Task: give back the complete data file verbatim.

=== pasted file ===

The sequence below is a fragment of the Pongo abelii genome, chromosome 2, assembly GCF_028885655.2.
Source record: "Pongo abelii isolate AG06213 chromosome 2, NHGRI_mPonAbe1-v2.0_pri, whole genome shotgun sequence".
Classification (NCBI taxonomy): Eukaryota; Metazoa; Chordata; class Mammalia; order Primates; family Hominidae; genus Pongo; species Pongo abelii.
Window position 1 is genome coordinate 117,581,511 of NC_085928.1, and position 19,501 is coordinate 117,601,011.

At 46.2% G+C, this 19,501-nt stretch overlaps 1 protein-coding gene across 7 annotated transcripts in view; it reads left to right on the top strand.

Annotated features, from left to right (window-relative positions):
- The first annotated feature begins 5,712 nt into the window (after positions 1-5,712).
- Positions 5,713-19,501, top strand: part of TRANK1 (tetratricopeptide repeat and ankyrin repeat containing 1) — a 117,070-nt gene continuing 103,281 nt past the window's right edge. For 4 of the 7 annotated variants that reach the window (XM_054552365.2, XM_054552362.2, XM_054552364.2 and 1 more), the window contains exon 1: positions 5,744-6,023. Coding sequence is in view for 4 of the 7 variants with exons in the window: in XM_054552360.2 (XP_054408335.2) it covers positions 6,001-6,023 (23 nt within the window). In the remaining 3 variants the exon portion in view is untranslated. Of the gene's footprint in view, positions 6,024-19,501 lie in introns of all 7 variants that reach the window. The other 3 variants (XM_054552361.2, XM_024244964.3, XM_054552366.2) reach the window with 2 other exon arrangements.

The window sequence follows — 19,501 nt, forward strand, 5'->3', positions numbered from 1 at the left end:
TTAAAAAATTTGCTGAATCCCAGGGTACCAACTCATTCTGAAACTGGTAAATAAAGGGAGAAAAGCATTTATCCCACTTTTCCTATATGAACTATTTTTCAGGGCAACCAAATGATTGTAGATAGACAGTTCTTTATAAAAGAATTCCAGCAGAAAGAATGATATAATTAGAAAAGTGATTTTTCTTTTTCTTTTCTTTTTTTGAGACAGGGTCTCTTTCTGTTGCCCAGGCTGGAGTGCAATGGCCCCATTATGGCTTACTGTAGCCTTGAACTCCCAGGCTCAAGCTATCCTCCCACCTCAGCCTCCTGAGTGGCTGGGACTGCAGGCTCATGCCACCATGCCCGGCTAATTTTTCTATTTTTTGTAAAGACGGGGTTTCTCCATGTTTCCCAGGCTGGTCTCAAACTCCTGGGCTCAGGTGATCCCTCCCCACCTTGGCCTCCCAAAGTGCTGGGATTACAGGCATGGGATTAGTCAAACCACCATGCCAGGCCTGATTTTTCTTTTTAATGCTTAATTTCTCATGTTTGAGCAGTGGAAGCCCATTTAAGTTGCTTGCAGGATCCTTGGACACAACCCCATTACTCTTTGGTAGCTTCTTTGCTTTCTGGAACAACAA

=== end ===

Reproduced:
The sequence below is a fragment of the Pongo abelii genome, chromosome 2, assembly GCF_028885655.2.
Source record: "Pongo abelii isolate AG06213 chromosome 2, NHGRI_mPonAbe1-v2.0_pri, whole genome shotgun sequence".
Classification (NCBI taxonomy): Eukaryota; Metazoa; Chordata; class Mammalia; order Primates; family Hominidae; genus Pongo; species Pongo abelii.
Window position 1 is genome coordinate 117,581,511 of NC_085928.1, and position 19,501 is coordinate 117,601,011.

At 46.2% G+C, this 19,501-nt stretch overlaps 1 protein-coding gene across 7 annotated transcripts in view; it reads left to right on the top strand.

Annotated features, from left to right (window-relative positions):
- The first annotated feature begins 5,712 nt into the window (after positions 1-5,712).
- Positions 5,713-19,501, top strand: part of TRANK1 (tetratricopeptide repeat and ankyrin repeat containing 1) — a 117,070-nt gene continuing 103,281 nt past the window's right edge. For 4 of the 7 annotated variants that reach the window (XM_054552365.2, XM_054552362.2, XM_054552364.2 and 1 more), the window contains exon 1: positions 5,744-6,023. Coding sequence is in view for 4 of the 7 variants with exons in the window: in XM_054552360.2 (XP_054408335.2) it covers positions 6,001-6,023 (23 nt within the window). In the remaining 3 variants the exon portion in view is untranslated. Of the gene's footprint in view, positions 6,024-19,501 lie in introns of all 7 variants that reach the window. The other 3 variants (XM_054552361.2, XM_024244964.3, XM_054552366.2) reach the window with 2 other exon arrangements.

The window sequence follows — 19,501 nt, forward strand, 5'->3', positions numbered from 1 at the left end:
TTAAAAAATTTGCTGAATCCCAGGGTACCAACTCATTCTGAAACTGGTAAATAAAGGGAGAAAAGCATTTATCCCACTTTTCCTATATGAACTATTTTTCAGGGCAACCAAATGATTGTAGATAGACAGTTCTTTATAAAAGAATTCCAGCAGAAAGAATGATATAATTAGAAAAGTGATTTTTCTTTTTCTTTTCTTTTTTTGAGACAGGGTCTCTTTCTGTTGCCCAGGCTGGAGTGCAATGGCCCCATTATGGCTTACTGTAGCCTTGAACTCCCAGGCTCAAGCTATCCTCCCACCTCAGCCTCCTGAGTGGCTGGGACTGCAGGCTCATGCCACCATGCCCGGCTAATTTTTCTATTTTTTGTAAAGACGGGGTTTCTCCATGTTTCCCAGGCTGGTCTCAAACTCCTGGGCTCAGGTGATCCCTCCCCACCTTGGCCTCCCAAAGTGCTGGGATTACAGGCATGGGATTAGTCAAACCACCATGCCAGGCCTGATTTTTCTTTTTAATGCTTAATTTCTCATGTTTGAGCAGTGGAAGCCCATTTAAGTTGCTTGCAGGATCCTTGGACACAACCCCATTACTCTTTGGTAGCTTCTTTGCTTTCTGGAACAACAA